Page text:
Revolutionary Communist Party, USA

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Revolutionary Communist Party, USA
Founded 1975
Headquarters Chicago, Illinois
Ideology
Political position Far-left
International affiliation None (formerly the RIM)
Website
http://www.revcom.us/
Politics of United States
Political parties
Elections

The Revolutionary Communist Party, USA (RCP,USA) is a political party in the United States. Bob Avakian is the Chairman of the RCP, USA and has led the party since its founding in 1975. Avakian's body of work is taken by the RCP as its ideological and political foundation and framework.

The organization releases a weekly newspaper Revolution (formerly called Revolutionary Worker, 1979-2005) which is published in English and Spanish, and has been published continuously since 1979.

Origins[edit]

Bob Avakian was one of many activists in 1960s who turned to communist ideas and began organizing in the Bay Area of California. H. Bruce Franklin, Stephen Charles Hamilton,[1] and Bob Avakian together formed the Bay Area Revolutionary Union (BARU), which was subsequently able to absorb a series of similar local collectives which had developed out of Students for a Democratic Society. The new nationwide structure allowed BARU to change its name to simply the Revolutionary Union.

The RCP claims that of the various groups coming out of SDS, it was the first to seriously attempt to develop itself both at the theoretical level, with the publication of "Red Papers 1",.[2] This turn to 1970s "point of production" organizing was a broader phenomenon which was expanded throughout the Midwest and into the Appalachian coal fields during the wildcat upsurges[3][unreliable source?] through 1980[original research?].

Such rapid expansion was not without its problems, however, and in 1971 H. Bruce and Jane Franklin led a section of the RU to fuse with the Venceremos Organization, advocating immediate urban guerrilla warfare and then dissolving shortly thereafter.

Tensions over this "workerist" tendency came to a head within the RCP in 1977 around whether China remained a communist country after the death of Mao Zedong and subsequent leadership struggles in the People's Republic of China between the Gang of Four and Hua Guofeng. Bob Avakian declared that there had been a coup in China following Mao’s death and the new Chinese leadership was taking China on a capitalist road. The RCP's Vice Chairman, Mickey Jarvis, along with an estimated 30–40% of the membership and most of the Revolutionary Student Brigade formally left the RCP to form the Revolutionary Workers Headquarters (RWHq). In subsequent polemics, the RCP has dubbed the RWHq faction "Mensheviks" after Lenin's opponents in the Russian Social Democratic Labour Party.[4]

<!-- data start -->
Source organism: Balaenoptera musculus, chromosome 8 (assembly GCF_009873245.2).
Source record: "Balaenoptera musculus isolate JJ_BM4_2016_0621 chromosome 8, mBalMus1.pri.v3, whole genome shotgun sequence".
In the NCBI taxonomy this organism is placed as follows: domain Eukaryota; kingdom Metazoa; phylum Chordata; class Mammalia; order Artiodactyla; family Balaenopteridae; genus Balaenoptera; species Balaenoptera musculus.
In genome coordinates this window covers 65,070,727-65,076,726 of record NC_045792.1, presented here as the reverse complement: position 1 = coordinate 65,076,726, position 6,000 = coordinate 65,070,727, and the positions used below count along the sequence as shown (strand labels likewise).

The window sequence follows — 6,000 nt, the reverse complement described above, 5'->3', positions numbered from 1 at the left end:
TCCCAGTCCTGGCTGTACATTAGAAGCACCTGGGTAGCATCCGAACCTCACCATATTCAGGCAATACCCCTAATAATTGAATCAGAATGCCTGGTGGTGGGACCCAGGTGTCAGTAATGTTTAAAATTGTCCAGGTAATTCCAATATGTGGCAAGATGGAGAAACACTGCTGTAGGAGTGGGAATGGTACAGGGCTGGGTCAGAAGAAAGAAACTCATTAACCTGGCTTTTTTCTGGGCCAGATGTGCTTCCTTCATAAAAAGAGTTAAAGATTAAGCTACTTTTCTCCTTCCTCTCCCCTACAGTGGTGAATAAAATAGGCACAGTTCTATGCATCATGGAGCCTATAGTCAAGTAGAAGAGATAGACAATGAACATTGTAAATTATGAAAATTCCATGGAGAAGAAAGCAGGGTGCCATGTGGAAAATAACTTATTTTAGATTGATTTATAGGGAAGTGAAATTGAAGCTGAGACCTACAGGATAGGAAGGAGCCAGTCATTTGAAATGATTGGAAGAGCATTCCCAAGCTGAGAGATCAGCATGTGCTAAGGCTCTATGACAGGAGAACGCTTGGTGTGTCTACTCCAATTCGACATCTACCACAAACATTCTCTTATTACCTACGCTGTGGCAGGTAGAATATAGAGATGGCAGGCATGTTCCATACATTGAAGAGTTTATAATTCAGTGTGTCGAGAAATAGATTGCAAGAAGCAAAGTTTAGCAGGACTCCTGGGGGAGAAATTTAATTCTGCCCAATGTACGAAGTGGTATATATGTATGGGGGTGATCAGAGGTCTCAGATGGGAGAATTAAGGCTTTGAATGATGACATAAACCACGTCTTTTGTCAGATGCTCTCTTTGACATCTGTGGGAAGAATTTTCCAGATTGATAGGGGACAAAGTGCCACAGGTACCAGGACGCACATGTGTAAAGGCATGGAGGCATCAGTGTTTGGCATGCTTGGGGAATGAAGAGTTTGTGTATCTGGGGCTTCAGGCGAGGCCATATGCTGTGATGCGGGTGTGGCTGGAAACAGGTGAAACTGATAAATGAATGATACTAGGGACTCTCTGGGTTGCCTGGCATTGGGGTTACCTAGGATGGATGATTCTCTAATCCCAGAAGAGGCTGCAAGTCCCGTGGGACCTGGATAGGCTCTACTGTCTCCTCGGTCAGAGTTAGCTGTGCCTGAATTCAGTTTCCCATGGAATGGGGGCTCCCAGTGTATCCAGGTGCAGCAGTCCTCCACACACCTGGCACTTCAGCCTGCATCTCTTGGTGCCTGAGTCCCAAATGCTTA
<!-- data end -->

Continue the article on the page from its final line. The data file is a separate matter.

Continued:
The RCP was controversial for being one of the few groups in the American Left that held a position that homosexuality constituted a conscious "ideological statement" and was a byproduct of capitalism. Within the last decade, with the publication of the New Draft Program of the RCP USA, they have repudiated that position, criticizing it as incorrect, unscientific and not "thoroughly Marxist". The RCP now holds that all sexual and intimate relations in bourgeois society are largely dominated by the ideology of male supremacy and exist within a framework of social relations where the oppression of women is an integral and fundamental part.[5]

RCP today[edit]

Following the re-election of George W. Bush, the RCP released a statement called "The Battle for the Future". It called Bush a Christian Fascist and calls on the masses to resist. The document also puts forward Bob Avakian as the party's leader. Several supporters of the RCP initiated a campaign entitled World Can't Wait: Drive Out the Bush Regime to facilitate a political "re-polarization" around the current right-wing shift in U.S. government. Hundreds of protests and rallies, as well as disruption of prominent governmental speakers has ensued.[citation needed] Most recently, World Can't Wait organized a series of nationwide protests on October 5, 2006.

In 2005, the RCP changed the name of its newspaper from Revolutionary Worker to Revolution. According to their website, the May 1, 2005 issue of RW newspaper signaled the end of 25 years of Revolutionary Worker and the beginning of Revolution. "[W]e believe that the new name more fully reflects our revolutionary communist ideology and politics, and the enriched vision of a tribune of the people that has been pioneered by RCP Chairman Bob Avakian."

In late 2005 and early 2006 the RCP launched the Revolutionary Communist Speaking Tour (RC4) of Black leaders intended to "build a Communist movement among the people locked on the bottom of society in the current era of Bushite Christian-Fascism." The RC4 tour ended quietly with the disassociation of one of the lead speakers, Akil Bomani. Bomani claimed that the RCP had attempted to reach out the African American community through this speaking tour, however there were low turnout rates with most of the audience not African American. Bomani stated that it was difficult to convince the audiences of the necessity of Avakian's leadership to audiences who most likely had never heard of him. He had stated; "(t)he problem was that this tour was too much structured as Avakian’s cult of personality gateway into the Black community. As a result, RC4 members were made out to be Black representatives of Avakian and his party. This approach basically was saying two things: 1) “it’s ok to follow this man because we’re Black like you and we do” and 2) Avakian needs certified Blacks to talk to other Blacks to get them to accept his cult of personality."[6]